On Amazon it’s $10.50 for 32 ounces of this stuff delivered in 2 days with Free Prime Shipping – that’s an awesome deal.  You only need 2 ounces per 5-gallon can of gasoline, so one bottle of Sta-Bil will last quite a while.

To make the process of transferring your fuel from the gas can to the vehicle much easier, I recommend you read this post on how I do it.  It will make the job much simpler and if it’s simple, you’ll do it.  If it’s a pain, you won’t.

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Moeller Primer Bulb

I keep an emergency supply of gasoline at the house “just in case”.  Right now I have six 5-gallon gas cans.  I will have 12 cans eventually – one for each month.

Each month I take one of the cans and pour it into my truck, then fill it back up when I go to the gas station.   It costs me no extra money.  I would have gotten that 5 gallons from the gas station anyway.  Read my Emergency Fuel Storage post for more on my storage system.

I got really tired of trying to use the new EPA approved spouts on the new gas cans.  Have you seen these things? They are worthless and you spill a lot of gas.  So much for being good for the environment.  I ended up just using a funnel, but that was a pain too.

So I got one of these:moeller-primer-bulb-pic

It’s a Moeller Fuel Primer Bulb.  It’s $20.78 at Amazon with Free Prime Shipping.  Here it is in the packaging:

There are cheaper primer bulbs out there but based on reviews, I just thought a few extra bucks was worth it for this item.

You will need to buy some 3/8″ fuel line and 2 small clamps as well ($10 or so).  I would just get these at your local hardware store.  I got 6 feet of fuel line and cut 2 feet off.  The short piece is attached to the inlet side of the primer bulb and the long piece is attached to the outlet side.  Put a clamp on each line to secure them to the primer bulb and you’re done.  It took me about 2 minutes to do this, if that.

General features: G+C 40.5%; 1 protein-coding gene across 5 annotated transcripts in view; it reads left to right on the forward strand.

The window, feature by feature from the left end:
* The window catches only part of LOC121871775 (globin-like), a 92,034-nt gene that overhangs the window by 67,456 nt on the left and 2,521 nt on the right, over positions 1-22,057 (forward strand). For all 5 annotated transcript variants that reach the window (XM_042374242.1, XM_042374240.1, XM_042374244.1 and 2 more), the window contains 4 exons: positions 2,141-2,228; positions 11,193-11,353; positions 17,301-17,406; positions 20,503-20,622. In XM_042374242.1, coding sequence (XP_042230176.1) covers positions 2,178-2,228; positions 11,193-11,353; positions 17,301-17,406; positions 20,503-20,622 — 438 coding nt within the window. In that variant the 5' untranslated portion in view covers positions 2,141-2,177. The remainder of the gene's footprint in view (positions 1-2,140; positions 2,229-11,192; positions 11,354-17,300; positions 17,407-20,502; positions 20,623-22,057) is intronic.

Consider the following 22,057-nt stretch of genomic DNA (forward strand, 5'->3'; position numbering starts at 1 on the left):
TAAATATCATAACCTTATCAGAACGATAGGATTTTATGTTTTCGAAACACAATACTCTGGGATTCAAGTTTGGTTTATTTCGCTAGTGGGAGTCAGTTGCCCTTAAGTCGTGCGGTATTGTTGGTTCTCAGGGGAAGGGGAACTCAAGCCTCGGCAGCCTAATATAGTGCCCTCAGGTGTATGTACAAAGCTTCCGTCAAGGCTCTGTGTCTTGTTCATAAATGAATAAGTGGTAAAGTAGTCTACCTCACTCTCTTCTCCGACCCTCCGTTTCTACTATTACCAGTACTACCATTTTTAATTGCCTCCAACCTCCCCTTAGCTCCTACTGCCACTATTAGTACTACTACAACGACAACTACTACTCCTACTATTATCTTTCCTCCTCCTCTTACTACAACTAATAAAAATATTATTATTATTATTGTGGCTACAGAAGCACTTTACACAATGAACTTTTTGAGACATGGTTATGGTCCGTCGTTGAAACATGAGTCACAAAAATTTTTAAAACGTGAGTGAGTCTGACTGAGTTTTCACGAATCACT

It works like this: stick the short end of the fuel line into the gas can.  Stick the long end into the gas tank of your vehicle.  Squeeze the primer bulb a few times and it primes the fuel line so the fuel will just gravity feed into you gas tank.  Your gas can has to be above your gas tank, of course.  I’ll post of video of me doing this soon.

This works awesome!  No more spilled gas or trying to hold 5 gallons of fuel while pouring it into a funnel.  I just prime it and when the fuel starts to flow I walk away and do something else.  When I come back later – done.  And no mess.

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An Introduction to Product Reviews

“Oh shit, he’s gonna push products on us now….LOL”.  No.  If you’ve seen my posts, I really haven’t “pushed” anything.  If I have a product link in a post to Amazon, yeah it’s an affiliate link.  And you don’t pay any more for it if you decide to click and buy this item than you would if you found it yourself, so why not?  Every penny helps support the birds.

I will not post a product review of ANYTHING that I have not tried and used myself.  If I try something that is garbage, I’ll share that too.

And a lot of this won’t even be quail related, but my guess is that anyone raising quail for meat and eggs will understand.

If you are like me, you are prepared for sudden losses of power, communication, food distribution, etc. – like from a hurricane, an ice storm, a tornado, an earthquake, a forest fire, etc.  We all live in areas that are vulnerable to some sort of short term (and maybe long term) disturbances that can make life difficult or at least uncomfortable.

If you are not prepared for these things, you should be.  I’m not talking about building an underground bunker that can withstand an EMP blowing up the entire power grid of the United States, a global pandemic killing 90% of the population or storing 20 years worth of MREs.  That crap is for the “Doomsday Prepper” bullshit reality shows on TV.  What garbage!

Look.  I live at high elevation in the mountains and have had 7 foot snowstorms that socked me into my house for 7 days with no chance of getting anywhere on foot or by vehicle and -50 (50 below zero  F) spells that last for days.  It’s September right now and I have been going crazy building my firewood stack so I am SURE that we have enough wood to get through the winter comfortably.  And by “comfortably” I mean that we have more than we need, just in case.

Does that mean that I’m a “crazy prepper”?  I think not.  It means that I am a responsible husband and father that wants to ensure that his family is safe and comfortable.

Being prepared for other things just in case of an emergency is vital as well.

Anyway, I’m rambling.  I just thought that I’d show you guys some things that I am using around our place to make our lives easier and some “just in case” products.  Some quail stuff too.